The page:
The tallest plant on the steps may be familiar: it's a Bloodgood Japanese maple (Acer palmatum 'Bloodgood')—see sidebar for details. Many Chicago area gardeners have already experimented with this small tree as a dark accent and anchor. Looking for a more unusual variety? Walk toward the Model Railroad Garden, where 'Hefner's Red,' stands around the corner from the entrance. Its starry leaves and brighter red color are especially wonderful in fall—but note that it's more tender than 'Bloodgood,' so treat it with extra TLC in a well-protected area of the yard. It's a bit smaller (18 feet) than 'Bloodgood' (20 feet), too.
Tall, Dark & Shrubby
A well-placed shrub may be all the dark color you need in a border. Two to consider: Diablo® Eastern ninebark (Physocarpus opulifolius 'Monlo') and Black Lace™ European elderberry (Sambucus nigra 'Eva')—see our sidebar for photos.
Ninebark is an underused shrub with lots of terrific qualities: hardy and easy to grow, with interesting bark in winter, pink-white flowers early in the summer, and a habit of attracting butterflies. Diablo® has gorgeous, dark bronze foliage that suggests all sorts of design options; look for full-grown, 8- to 10-foot examples outside of the round-windowed "pepper pots" at the English Walled Garden.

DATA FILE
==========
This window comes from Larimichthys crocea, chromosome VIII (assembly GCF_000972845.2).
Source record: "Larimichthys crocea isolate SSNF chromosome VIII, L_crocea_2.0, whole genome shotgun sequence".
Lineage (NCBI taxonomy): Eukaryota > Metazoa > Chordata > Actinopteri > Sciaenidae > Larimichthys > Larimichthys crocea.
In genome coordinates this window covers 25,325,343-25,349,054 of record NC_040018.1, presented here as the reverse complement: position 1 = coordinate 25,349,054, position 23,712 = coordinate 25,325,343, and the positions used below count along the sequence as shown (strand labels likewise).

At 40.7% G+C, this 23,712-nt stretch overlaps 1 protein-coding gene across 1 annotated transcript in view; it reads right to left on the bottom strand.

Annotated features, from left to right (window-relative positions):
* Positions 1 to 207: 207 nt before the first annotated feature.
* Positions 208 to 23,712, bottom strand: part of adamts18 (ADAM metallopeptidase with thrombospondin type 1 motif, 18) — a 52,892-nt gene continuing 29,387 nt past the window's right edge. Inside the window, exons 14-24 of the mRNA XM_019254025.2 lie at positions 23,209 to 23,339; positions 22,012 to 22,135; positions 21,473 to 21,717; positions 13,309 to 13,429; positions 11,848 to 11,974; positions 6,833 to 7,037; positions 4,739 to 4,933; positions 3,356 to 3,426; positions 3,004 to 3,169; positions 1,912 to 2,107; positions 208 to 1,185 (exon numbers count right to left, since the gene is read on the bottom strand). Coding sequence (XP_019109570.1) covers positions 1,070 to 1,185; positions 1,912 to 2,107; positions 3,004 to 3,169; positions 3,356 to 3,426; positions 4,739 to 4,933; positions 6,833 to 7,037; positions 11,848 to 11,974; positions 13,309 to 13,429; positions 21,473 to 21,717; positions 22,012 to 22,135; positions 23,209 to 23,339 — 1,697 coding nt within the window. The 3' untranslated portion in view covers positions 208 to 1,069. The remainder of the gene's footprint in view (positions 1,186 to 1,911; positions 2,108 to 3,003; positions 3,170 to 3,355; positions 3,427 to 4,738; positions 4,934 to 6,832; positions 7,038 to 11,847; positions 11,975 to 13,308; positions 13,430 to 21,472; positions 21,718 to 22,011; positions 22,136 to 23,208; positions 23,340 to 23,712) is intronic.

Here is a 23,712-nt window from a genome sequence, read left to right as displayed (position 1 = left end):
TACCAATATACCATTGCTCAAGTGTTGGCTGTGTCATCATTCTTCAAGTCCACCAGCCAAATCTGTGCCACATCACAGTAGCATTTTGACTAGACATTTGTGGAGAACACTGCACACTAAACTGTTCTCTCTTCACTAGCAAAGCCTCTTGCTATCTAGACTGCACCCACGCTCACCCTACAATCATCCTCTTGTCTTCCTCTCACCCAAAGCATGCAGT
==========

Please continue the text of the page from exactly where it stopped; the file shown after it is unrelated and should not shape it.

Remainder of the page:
Like ninebark, Black Lace™ European elderberry thrives in full sun, although it can take a bit of shade, too. Tall (up to 8 feet), super hardy and a magnet for butterflies and birds (they love the fruit), imagine elderberry as a dark screen or hedge, as well as a single specimen. Very dark, lacy foliage is a dramatic background for lovely pink flowers.
Tall, Dark & Airy
One of the easiest tall and dark plants to grow, bronze fennel can be sown from seed. Its dark and delicate, wispy foliage can be used to great effect in the border. An herb fennel, rather than a bulb fennel, Foeniculum vulgare var. dulce 'Rubra' has fragrant, bronze-red leaves atop 4- to 6-foot stems. A bonus: both leaves and stems are edible. Note that it will re-seed freely!
Karen Zaworski is a garden writer and photographer who lives and gardens in Oak Park, Illinois.